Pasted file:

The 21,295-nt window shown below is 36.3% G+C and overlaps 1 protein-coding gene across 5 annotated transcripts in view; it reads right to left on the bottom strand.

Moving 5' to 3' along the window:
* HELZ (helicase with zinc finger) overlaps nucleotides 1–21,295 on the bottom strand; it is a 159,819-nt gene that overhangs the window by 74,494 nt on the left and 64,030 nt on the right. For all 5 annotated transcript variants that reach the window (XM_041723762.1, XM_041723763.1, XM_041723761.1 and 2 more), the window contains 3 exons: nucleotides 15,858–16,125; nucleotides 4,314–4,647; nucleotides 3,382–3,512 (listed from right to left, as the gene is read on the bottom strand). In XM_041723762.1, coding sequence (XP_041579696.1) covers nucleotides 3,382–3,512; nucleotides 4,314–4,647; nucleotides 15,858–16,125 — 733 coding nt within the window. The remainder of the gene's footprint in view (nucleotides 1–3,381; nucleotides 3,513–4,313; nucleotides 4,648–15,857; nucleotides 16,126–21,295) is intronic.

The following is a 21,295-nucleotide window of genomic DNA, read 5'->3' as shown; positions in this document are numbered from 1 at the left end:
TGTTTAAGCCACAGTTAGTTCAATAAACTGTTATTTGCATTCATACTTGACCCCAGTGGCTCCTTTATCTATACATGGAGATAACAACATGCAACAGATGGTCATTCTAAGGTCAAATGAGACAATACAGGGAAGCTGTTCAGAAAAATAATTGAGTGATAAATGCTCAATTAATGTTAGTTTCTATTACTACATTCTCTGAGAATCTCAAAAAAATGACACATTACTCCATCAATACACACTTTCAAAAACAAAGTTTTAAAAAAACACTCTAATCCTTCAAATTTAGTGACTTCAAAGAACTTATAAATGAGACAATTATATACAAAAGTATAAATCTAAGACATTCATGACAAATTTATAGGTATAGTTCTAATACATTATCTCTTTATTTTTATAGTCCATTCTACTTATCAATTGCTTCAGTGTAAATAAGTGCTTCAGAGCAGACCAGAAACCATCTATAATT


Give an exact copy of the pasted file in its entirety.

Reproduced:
The 21,295-nt window shown below is 36.3% G+C and overlaps 1 protein-coding gene across 5 annotated transcripts in view; it reads right to left on the bottom strand.

Moving 5' to 3' along the window:
* HELZ (helicase with zinc finger) overlaps nucleotides 1–21,295 on the bottom strand; it is a 159,819-nt gene that overhangs the window by 74,494 nt on the left and 64,030 nt on the right. For all 5 annotated transcript variants that reach the window (XM_041723762.1, XM_041723763.1, XM_041723761.1 and 2 more), the window contains 3 exons: nucleotides 15,858–16,125; nucleotides 4,314–4,647; nucleotides 3,382–3,512 (listed from right to left, as the gene is read on the bottom strand). In XM_041723762.1, coding sequence (XP_041579696.1) covers nucleotides 3,382–3,512; nucleotides 4,314–4,647; nucleotides 15,858–16,125 — 733 coding nt within the window. The remainder of the gene's footprint in view (nucleotides 1–3,381; nucleotides 3,513–4,313; nucleotides 4,648–15,857; nucleotides 16,126–21,295) is intronic.

The following is a 21,295-nucleotide window of genomic DNA, read 5'->3' as shown; positions in this document are numbered from 1 at the left end:
TGTTTAAGCCACAGTTAGTTCAATAAACTGTTATTTGCATTCATACTTGACCCCAGTGGCTCCTTTATCTATACATGGAGATAACAACATGCAACAGATGGTCATTCTAAGGTCAAATGAGACAATACAGGGAAGCTGTTCAGAAAAATAATTGAGTGATAAATGCTCAATTAATGTTAGTTTCTATTACTACATTCTCTGAGAATCTCAAAAAAATGACACATTACTCCATCAATACACACTTTCAAAAACAAAGTTTTAAAAAAACACTCTAATCCTTCAAATTTAGTGACTTCAAAGAACTTATAAATGAGACAATTATATACAAAAGTATAAATCTAAGACATTCATGACAAATTTATAGGTATAGTTCTAATACATTATCTCTTTATTTTTATAGTCCATTCTACTTATCAATTGCTTCAGTGTAAATAAGTGCTTCAGAGCAGACCAGAAACCATCTATAATT